The Rise of Exotropy

The following passage is from Kevin Kelly’s What Technology Wants.

Most hydrogen atoms were born at the beginning of time. They are as old as time itself. They were created in the fires of the big bang and dispersed into the universe as a uniform warm mist. Thereafter, each atom has been on a lonely journey. When a hydrogen atom drifts in the unconsciousness of deep space, hundreds of kilometers from another atom, it is hardly much more active than the vacuum surrounding it. Time is meaningless without change, and in the vast reaches of space that fill 99.99 percent of the universe, there is little change.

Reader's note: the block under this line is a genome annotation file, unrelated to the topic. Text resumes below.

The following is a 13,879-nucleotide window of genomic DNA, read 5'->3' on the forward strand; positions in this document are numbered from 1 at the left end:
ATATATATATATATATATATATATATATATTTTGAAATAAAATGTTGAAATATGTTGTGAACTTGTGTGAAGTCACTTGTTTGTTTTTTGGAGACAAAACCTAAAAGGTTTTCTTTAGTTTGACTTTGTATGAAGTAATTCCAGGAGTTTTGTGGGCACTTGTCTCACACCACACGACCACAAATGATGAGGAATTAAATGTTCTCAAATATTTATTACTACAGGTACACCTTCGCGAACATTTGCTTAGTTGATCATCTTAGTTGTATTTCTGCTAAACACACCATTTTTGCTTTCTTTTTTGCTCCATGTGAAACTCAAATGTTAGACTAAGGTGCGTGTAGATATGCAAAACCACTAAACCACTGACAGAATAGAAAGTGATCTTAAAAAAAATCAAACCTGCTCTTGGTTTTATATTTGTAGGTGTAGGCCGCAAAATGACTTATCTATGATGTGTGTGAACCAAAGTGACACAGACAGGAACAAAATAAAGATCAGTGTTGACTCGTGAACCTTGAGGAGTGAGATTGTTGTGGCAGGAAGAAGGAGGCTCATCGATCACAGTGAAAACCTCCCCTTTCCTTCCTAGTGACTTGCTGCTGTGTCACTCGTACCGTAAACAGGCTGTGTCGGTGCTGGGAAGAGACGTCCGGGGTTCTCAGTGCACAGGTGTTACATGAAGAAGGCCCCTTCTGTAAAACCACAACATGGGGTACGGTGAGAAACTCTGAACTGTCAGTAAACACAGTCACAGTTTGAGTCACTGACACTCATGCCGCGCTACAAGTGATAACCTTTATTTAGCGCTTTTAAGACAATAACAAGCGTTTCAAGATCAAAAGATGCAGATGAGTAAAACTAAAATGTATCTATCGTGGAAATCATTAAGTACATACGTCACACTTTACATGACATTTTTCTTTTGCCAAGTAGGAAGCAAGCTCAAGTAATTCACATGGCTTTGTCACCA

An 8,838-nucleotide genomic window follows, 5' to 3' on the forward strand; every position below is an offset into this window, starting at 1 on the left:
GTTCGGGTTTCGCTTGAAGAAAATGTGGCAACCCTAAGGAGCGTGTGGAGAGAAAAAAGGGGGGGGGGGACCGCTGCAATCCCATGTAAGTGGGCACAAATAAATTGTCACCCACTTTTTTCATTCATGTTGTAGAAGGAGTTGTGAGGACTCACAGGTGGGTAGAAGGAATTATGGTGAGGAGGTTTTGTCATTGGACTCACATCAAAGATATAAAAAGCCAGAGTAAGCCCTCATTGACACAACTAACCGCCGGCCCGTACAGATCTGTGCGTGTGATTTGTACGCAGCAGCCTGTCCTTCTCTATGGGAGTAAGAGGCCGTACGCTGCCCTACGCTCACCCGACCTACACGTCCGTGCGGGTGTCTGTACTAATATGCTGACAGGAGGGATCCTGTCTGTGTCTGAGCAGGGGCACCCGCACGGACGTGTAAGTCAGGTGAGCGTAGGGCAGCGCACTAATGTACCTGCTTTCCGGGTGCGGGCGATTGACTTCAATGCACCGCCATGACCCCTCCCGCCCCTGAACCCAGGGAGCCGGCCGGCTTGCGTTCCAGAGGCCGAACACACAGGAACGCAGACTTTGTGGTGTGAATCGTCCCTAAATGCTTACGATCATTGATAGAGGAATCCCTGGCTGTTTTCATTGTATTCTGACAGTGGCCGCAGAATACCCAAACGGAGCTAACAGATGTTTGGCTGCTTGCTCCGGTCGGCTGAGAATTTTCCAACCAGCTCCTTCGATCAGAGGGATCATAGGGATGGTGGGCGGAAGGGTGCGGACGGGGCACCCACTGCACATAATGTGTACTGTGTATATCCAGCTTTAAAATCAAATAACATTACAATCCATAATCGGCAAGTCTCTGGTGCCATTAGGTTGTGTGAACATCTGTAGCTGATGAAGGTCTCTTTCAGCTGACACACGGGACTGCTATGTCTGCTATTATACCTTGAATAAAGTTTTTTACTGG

After billions of years, a hydrogen atom might be swept up by the currents of gravity radiating from a congealing galaxy. With the dimmest hint of time and change it slowly drifts in a steady direction toward other stuff. Another billion years later it bumps into the first bit of matter it has ever encountered, After millions of years it meets the second. In time it meets another of its kind, a hydrogen atom. They drift together in mild attraction until aeons later they meet an oxygen atom. Suddenly something weird happens. In a flash of heat they clump together as one later molecule. Maybe they get sucked into the atmosphere circulation of a planet. Under this marriage, they are caught in great cycles of change. Rapidly the molecule is carried up and then rained down into a crowded pool of other jostling atoms. In the company of uncountable numbers of other water molecules it travels this circuit around and around for millions of years, from crammed pools to expansive clouds and back. One day, in a stroke of luck, the water molecule is captured by a chain of unusually active carbons in one pool. Its path is once again accelerated. It spins around in a simple loop, assisting the travel of carbon chains. It enjoys speed, movement, and change such as would not be possible in the comatose recesses of space. The carbon chain is stolen by another chain and reassembled many times until the hydrogen finds itself in a cell constantly rearranging its relations and bonds with other molecules. Now it hardly ever stops changing, never stops interacting.

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